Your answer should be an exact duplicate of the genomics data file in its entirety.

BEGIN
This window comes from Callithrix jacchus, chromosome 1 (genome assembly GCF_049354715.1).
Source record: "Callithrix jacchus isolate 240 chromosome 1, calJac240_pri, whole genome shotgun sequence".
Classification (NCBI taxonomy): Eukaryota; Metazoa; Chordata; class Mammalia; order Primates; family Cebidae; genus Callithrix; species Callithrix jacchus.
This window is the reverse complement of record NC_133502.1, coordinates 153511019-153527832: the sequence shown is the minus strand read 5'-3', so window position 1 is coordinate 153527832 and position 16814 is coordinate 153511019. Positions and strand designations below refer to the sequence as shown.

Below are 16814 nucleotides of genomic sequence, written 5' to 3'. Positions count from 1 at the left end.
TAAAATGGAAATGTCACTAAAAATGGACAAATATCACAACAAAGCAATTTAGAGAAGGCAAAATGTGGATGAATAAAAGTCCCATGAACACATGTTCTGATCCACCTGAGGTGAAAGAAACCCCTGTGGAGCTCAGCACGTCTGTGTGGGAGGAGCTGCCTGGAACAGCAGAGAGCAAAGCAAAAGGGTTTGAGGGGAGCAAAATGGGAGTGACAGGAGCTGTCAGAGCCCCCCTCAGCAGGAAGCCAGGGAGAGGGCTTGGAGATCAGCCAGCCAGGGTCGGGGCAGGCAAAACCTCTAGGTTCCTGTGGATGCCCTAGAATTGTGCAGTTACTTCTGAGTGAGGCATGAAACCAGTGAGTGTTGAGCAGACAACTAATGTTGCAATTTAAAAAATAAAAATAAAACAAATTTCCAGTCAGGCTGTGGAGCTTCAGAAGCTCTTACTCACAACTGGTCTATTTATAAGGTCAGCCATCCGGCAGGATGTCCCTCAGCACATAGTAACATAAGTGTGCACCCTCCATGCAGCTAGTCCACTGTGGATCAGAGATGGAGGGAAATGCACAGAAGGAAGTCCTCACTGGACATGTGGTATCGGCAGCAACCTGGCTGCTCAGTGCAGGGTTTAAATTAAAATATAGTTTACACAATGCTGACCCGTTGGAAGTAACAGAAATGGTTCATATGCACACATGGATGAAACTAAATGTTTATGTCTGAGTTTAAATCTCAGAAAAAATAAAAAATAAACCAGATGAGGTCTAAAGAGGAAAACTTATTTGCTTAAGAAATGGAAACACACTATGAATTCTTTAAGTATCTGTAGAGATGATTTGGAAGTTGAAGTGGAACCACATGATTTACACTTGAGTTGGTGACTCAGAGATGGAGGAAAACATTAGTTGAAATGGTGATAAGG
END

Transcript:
This window comes from Callithrix jacchus, chromosome 1 (genome assembly GCF_049354715.1).
Source record: "Callithrix jacchus isolate 240 chromosome 1, calJac240_pri, whole genome shotgun sequence".
Classification (NCBI taxonomy): Eukaryota; Metazoa; Chordata; class Mammalia; order Primates; family Cebidae; genus Callithrix; species Callithrix jacchus.
This window is the reverse complement of record NC_133502.1, coordinates 153511019-153527832: the sequence shown is the minus strand read 5'-3', so window position 1 is coordinate 153527832 and position 16814 is coordinate 153511019. Positions and strand designations below refer to the sequence as shown.

Below are 16814 nucleotides of genomic sequence, written 5' to 3'. Positions count from 1 at the left end.
TAAAATGGAAATGTCACTAAAAATGGACAAATATCACAACAAAGCAATTTAGAGAAGGCAAAATGTGGATGAATAAAAGTCCCATGAACACATGTTCTGATCCACCTGAGGTGAAAGAAACCCCTGTGGAGCTCAGCACGTCTGTGTGGGAGGAGCTGCCTGGAACAGCAGAGAGCAAAGCAAAAGGGTTTGAGGGGAGCAAAATGGGAGTGACAGGAGCTGTCAGAGCCCCCCTCAGCAGGAAGCCAGGGAGAGGGCTTGGAGATCAGCCAGCCAGGGTCGGGGCAGGCAAAACCTCTAGGTTCCTGTGGATGCCCTAGAATTGTGCAGTTACTTCTGAGTGAGGCATGAAACCAGTGAGTGTTGAGCAGACAACTAATGTTGCAATTTAAAAAATAAAAATAAAACAAATTTCCAGTCAGGCTGTGGAGCTTCAGAAGCTCTTACTCACAACTGGTCTATTTATAAGGTCAGCCATCCGGCAGGATGTCCCTCAGCACATAGTAACATAAGTGTGCACCCTCCATGCAGCTAGTCCACTGTGGATCAGAGATGGAGGGAAATGCACAGAAGGAAGTCCTCACTGGACATGTGGTATCGGCAGCAACCTGGCTGCTCAGTGCAGGGTTTAAATTAAAATATAGTTTACACAATGCTGACCCGTTGGAAGTAACAGAAATGGTTCATATGCACACATGGATGAAACTAAATGTTTATGTCTGAGTTTAAATCTCAGAAAAAATAAAAAATAAACCAGATGAGGTCTAAAGAGGAAAACTTATTTGCTTAAGAAATGGAAACACACTATGAATTCTTTAAGTATCTGTAGAGATGATTTGGAAGTTGAAGTGGAACCACATGATTTACACTTGAGTTGGTGACTCAGAGATGGAGGAAAACATTAGTTGAAATGGTGATAAGG